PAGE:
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On phase transitions in random spatial systems
On phase transitions in random spatial systems
This dissertation is concerned with the analysis of three models, all of which have their motivation in the field of statistical mechanics. The first model (investigated in the first contribution) is an interacting particle system with three states, while the other two models (investigated in the second, third, and fourth contribution) are percolation models. For the first model, we confirm the existence of a phase transition. In the second and third model, we investigate behavior of the models at (and close to) the point of the phase transition. In the first contribution, the particles are indexed by Z and can be in one of three states, one of which we call "infected". Interactions take place with the two nearest-neighbor particles and according to some rule governed by a parameter q [0,1]. We investigate survival (for large times) of the set of infected particles and prove that for q small enough, the infection survives with positive probability, whereas for q close enough to 1, it almost surely dies out---hence, between the different regimes of $q$, a phase transition occurs. In the second and third contribution, the well-known site percolation model is considered in high dimensions. We derive the lace expansion, an identity for the model's two-point function, to deduce the triangle condition, the infra-red bound, and thus mean-field behavior in sufficiently high dimension. The third contribution then builds on this derived lace expansion to explicitly compute the first terms of the asymptotic expansion of the critical point pc. The fourth contribution investigates the random connection model, which can be viewed as a generalization of the continuum analogue of site percolation. We investigate the model's mean-field behavior in high dimension through a continuum-space adaption of the lace expansion. Moreover, as an example of the implied mean-field behavior, the critical exponent $\gamma$ is proven to exist and (as on the lattice) to take value 1.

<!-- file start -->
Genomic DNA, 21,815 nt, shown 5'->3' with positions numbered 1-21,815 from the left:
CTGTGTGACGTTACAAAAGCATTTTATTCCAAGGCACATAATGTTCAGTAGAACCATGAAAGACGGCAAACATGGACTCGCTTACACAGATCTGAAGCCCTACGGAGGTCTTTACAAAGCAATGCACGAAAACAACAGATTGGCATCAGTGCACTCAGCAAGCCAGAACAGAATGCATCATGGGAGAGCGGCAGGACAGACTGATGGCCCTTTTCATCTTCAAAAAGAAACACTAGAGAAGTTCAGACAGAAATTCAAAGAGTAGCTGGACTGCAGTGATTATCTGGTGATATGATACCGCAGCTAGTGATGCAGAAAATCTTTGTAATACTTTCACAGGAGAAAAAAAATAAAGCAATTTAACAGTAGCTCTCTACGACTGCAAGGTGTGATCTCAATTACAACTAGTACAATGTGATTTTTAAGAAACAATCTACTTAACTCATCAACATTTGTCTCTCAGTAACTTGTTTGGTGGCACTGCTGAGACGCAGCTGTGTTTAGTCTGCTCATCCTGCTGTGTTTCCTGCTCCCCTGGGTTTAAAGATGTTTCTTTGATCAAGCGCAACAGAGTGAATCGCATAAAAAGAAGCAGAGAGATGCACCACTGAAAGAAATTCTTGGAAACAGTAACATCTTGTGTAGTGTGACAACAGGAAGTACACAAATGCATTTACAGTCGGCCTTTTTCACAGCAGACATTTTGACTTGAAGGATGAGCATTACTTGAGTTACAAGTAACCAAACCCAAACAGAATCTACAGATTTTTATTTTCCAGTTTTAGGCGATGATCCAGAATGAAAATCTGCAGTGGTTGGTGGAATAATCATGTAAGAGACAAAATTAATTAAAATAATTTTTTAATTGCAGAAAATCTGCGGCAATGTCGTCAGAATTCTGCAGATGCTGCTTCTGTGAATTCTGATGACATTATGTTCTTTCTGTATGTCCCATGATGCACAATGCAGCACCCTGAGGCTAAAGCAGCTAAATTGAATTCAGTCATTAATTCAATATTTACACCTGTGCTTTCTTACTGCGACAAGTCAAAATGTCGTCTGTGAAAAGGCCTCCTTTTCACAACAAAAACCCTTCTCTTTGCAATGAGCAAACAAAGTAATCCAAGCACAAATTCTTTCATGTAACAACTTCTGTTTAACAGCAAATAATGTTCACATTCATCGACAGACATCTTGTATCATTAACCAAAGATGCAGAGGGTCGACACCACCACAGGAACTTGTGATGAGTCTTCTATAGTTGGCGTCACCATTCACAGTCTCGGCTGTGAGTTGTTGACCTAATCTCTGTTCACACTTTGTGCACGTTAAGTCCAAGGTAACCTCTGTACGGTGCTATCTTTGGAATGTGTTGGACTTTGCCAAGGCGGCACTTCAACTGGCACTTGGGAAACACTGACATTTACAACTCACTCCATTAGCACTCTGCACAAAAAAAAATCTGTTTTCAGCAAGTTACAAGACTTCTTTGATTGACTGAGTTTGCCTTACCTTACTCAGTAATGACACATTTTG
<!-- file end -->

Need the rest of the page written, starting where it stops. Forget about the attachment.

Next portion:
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Matzke, Kilian
2020
English
Universitätsbibliothek der Ludwig-Maximilians-Universität München
Matzke, Kilian (2020): On phase transitions in random spatial systems. Dissertation, LMU München: Faculty of Mathematics, Computer Science and Statistics
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Abstract

This dissertation is concerned with the analysis of three models, all of which have their motivation in the field of statistical mechanics. The first model (investigated in the first contribution) is an interacting particle system with three states, while the other two models (investigated in the second, third, and fourth contribution) are percolation models. For the first model, we confirm the existence of a phase transition. In the second and third model, we investigate behavior of the models at (and close to) the point of the phase transition. In the first contribution, the particles are indexed by Z and can be in one of three states, one of which we call "infected". Interactions take place with the two nearest-neighbor particles and according to some rule governed by a parameter q [0,1]. We investigate survival (for large times) of the set of infected particles and prove that for q small enough, the infection survives with positive probability, whereas for q close enough to 1, it almost surely dies out---hence, between the different regimes of $q$, a phase transition occurs. In the second and third contribution, the well-known site percolation model is considered in high dimensions. We derive the lace expansion, an identity for the model's two-point function, to deduce the triangle condition, the infra-red bound, and thus mean-field behavior in sufficiently high dimension. The third contribution then builds on this derived lace expansion to explicitly compute the first terms of the asymptotic expansion of the critical point pc. The fourth contribution investigates the random connection model, which can be viewed as a generalization of the continuum analogue of site percolation. We investigate the model's mean-field behavior in high dimension through a continuum-space adaption of the lace expansion. Moreover, as an example of the implied mean-field behavior, the critical exponent $\gamma$ is proven to exist and (as on the lattice) to take value 1.